One way to improve your communication effectiveness is to communicate in a way that best fits the other person's DISC behavioral style.
When you find yourself communicating with a person who is reserved and task-oriented (primary Cautious behavioral style), remember these key communication tips:
- Slow down — they usually want you to give them time to process what you're saying before they respond.
- Use data and third-party information to support your position — they want to know that you have done your homework.
- Talk about thoughts more than feelings — while they are not totally unemotional, they are more likely to be persuaded by thoughts than by feelings.
- Listen thoroughly to their concerns and objections — they want you to take the time to understand all of the thoughts and concerns they have so that they can be sure you have completely and accurately thought through your position.
- Give good, logic and data-based reasons for your thoughts and requests — more than any of the other behavioral styles, people with strong Cautious traits want to know “why” you want to do something before they will take action on it.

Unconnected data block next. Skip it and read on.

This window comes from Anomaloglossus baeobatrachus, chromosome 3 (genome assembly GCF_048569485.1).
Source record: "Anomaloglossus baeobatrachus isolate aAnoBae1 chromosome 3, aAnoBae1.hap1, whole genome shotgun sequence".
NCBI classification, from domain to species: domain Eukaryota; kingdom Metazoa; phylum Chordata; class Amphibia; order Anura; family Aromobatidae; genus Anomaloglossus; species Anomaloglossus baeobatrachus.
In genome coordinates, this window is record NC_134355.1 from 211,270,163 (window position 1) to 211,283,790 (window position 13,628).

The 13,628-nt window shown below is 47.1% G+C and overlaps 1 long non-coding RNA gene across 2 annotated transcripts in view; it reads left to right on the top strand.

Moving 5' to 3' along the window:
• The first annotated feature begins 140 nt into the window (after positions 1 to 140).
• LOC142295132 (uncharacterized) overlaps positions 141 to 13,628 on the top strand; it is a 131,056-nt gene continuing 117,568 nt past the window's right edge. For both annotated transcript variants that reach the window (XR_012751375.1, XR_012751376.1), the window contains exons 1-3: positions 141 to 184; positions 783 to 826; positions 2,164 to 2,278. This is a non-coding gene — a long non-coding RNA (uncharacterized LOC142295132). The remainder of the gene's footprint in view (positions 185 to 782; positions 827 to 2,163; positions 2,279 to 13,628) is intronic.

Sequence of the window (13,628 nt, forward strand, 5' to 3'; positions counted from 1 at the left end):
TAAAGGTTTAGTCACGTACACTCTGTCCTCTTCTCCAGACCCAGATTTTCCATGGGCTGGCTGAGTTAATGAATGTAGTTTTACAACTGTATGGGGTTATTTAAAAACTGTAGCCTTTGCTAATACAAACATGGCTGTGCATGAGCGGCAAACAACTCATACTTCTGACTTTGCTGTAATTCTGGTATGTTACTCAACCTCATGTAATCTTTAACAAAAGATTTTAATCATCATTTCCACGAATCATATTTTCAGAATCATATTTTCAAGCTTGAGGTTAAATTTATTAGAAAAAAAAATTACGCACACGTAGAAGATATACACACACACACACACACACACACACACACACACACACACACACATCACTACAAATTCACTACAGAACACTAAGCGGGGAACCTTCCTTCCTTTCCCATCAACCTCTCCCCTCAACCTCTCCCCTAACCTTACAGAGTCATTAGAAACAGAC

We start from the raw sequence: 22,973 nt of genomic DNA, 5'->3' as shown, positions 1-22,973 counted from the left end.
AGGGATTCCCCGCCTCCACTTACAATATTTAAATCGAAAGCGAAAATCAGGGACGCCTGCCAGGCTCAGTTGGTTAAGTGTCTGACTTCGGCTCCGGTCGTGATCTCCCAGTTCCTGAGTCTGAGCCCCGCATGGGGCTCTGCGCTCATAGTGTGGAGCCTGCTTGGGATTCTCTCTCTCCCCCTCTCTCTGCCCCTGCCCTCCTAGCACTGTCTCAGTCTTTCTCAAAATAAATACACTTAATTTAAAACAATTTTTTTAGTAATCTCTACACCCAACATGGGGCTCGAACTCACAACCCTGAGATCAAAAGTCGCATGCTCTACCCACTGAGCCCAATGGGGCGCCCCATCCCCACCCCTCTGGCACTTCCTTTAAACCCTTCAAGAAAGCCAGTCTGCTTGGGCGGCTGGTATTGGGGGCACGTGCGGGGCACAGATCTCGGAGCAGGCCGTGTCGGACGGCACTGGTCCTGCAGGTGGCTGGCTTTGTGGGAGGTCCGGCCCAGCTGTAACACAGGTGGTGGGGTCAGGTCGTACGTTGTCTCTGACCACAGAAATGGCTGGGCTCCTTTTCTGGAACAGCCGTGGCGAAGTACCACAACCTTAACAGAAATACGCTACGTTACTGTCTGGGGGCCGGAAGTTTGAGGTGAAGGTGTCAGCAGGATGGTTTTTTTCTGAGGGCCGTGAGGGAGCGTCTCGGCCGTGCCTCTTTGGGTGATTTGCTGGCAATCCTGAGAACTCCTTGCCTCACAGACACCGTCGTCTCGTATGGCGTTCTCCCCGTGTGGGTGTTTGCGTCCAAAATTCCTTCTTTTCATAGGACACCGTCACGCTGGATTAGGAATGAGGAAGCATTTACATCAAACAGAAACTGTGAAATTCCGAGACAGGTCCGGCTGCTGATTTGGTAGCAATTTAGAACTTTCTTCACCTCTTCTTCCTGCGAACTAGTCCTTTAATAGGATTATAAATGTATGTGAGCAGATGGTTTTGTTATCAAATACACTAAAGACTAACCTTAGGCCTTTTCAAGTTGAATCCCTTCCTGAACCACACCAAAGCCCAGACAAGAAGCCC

Remember these suggestions the next time you interact with people who are slower-paced and task-oriented, and you will improve the odds that they listen to, understand, and take action on your message.
Check this post, for more insights on how to guess at a person's DISC style.
This article is from the Connecting With People series. Use the links below to read more from this series.
- The DISC Model of Human Behavior - A Quick Overview
- Connecting With People
- Communication Tips: Connecting With Outgoing, Task-Oriented People
- Communication Tips: Connecting With Outgoing, People-Oriented People
- Communication Tips: Connecting With Reserved, People-Oriented People
- Communication Tips: Connecting With Reserved, Task-Oriented People
- Using the DISC Model: How to Create Stress for Other People
- Using the DISC Model: Focus on Needs More than Behaviors